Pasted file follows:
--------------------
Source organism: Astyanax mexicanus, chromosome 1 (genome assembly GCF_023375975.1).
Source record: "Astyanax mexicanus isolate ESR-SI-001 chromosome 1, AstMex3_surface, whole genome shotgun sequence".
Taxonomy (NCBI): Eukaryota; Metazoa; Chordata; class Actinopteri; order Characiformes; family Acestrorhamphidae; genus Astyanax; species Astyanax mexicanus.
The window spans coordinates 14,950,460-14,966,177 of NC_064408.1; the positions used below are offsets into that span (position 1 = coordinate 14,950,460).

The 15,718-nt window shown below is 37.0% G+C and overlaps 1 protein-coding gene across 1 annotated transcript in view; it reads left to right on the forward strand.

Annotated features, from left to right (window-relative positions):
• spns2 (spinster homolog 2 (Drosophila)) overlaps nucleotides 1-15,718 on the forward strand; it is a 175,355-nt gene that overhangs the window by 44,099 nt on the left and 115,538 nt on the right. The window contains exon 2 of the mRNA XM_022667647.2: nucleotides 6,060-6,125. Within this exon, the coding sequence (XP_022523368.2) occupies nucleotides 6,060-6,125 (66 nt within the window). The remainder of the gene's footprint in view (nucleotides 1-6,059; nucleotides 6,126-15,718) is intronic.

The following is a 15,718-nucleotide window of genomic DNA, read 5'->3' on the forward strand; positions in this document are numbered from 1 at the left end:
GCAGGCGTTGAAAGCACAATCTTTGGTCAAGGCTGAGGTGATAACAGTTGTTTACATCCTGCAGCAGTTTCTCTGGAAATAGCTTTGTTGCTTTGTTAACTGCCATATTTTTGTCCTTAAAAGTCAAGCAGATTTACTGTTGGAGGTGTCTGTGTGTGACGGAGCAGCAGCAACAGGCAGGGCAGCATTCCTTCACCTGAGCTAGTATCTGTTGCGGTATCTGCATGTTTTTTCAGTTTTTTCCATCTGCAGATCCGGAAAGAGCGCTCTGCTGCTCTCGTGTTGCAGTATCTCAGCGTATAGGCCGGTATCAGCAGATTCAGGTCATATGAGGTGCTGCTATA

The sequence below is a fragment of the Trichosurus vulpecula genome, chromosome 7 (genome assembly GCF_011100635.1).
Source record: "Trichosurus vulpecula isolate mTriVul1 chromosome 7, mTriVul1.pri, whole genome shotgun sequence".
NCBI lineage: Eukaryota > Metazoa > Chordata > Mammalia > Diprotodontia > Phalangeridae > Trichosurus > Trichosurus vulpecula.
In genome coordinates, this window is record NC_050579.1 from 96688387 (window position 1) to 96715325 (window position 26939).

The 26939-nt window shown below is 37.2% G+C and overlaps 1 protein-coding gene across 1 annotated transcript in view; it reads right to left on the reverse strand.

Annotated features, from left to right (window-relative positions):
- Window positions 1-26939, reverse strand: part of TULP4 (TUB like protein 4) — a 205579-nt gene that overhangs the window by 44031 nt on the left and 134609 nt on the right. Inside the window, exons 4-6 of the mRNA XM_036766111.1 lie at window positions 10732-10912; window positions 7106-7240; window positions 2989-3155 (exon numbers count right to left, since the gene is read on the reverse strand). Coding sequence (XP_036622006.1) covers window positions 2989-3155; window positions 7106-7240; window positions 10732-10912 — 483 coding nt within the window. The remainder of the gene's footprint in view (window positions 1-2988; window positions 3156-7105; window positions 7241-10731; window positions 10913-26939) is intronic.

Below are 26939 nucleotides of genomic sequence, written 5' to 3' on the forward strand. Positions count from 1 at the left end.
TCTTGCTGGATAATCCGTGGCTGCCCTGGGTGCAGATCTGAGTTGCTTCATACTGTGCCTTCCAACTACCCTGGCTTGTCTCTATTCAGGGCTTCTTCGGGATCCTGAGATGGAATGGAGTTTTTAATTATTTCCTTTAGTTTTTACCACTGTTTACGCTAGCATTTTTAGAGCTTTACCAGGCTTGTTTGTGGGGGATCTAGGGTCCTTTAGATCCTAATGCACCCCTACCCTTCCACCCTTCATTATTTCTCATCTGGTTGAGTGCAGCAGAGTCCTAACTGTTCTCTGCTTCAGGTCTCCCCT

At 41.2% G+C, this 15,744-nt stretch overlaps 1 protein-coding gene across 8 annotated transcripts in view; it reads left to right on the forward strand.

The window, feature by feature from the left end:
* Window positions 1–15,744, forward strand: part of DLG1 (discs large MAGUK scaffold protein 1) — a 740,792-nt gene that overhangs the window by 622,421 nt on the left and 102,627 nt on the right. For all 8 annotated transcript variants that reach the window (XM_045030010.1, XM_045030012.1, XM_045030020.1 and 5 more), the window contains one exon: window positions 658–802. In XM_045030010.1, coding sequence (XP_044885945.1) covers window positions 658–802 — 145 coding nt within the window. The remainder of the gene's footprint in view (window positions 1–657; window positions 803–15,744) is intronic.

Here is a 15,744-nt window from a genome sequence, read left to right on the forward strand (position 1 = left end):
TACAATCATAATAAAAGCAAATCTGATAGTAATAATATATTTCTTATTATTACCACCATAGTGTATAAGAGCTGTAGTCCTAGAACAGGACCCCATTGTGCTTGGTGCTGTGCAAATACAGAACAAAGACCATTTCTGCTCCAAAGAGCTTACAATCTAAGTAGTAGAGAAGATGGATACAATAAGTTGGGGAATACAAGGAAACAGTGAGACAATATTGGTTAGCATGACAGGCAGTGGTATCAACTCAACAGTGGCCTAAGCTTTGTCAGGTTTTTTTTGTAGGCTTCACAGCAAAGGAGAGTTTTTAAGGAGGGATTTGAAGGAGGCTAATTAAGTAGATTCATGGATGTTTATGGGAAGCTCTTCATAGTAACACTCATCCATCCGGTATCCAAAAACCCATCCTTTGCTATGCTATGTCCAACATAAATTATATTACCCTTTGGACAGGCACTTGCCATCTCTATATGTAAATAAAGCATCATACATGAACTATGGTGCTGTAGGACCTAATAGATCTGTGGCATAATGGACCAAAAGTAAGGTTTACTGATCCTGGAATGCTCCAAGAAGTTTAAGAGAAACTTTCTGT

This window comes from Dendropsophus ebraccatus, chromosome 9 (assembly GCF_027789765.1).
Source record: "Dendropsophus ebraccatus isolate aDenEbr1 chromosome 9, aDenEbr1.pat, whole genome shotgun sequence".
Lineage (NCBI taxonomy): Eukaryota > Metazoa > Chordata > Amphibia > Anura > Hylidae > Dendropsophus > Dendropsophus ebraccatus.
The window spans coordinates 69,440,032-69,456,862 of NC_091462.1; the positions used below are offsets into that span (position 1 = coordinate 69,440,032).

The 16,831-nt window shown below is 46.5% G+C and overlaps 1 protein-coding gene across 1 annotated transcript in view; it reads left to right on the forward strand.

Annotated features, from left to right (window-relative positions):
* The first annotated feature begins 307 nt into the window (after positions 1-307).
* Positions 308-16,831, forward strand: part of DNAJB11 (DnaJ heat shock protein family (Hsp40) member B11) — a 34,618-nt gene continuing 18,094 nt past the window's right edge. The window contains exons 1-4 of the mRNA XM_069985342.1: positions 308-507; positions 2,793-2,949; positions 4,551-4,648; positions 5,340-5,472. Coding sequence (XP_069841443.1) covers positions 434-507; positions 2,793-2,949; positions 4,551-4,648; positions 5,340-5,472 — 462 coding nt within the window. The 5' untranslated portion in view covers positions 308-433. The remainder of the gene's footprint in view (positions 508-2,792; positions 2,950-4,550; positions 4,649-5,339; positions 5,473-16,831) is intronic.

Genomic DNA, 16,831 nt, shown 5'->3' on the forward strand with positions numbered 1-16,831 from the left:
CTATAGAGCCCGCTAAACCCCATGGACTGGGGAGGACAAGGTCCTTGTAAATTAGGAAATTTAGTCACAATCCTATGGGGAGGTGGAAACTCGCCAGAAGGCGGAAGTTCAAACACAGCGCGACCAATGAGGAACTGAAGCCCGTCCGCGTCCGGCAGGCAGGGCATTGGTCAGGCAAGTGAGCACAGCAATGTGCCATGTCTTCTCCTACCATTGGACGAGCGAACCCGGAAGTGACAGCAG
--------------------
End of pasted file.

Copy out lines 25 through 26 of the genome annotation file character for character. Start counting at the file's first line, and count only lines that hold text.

Source record: "Dendropsophus ebraccatus isolate aDenEbr1 chromosome 9, aDenEbr1.pat, whole genome shotgun sequence".
Lineage (NCBI taxonomy): Eukaryota > Metazoa > Chordata > Amphibia > Anura > Hylidae > Dendropsophus > Dendropsophus ebraccatus.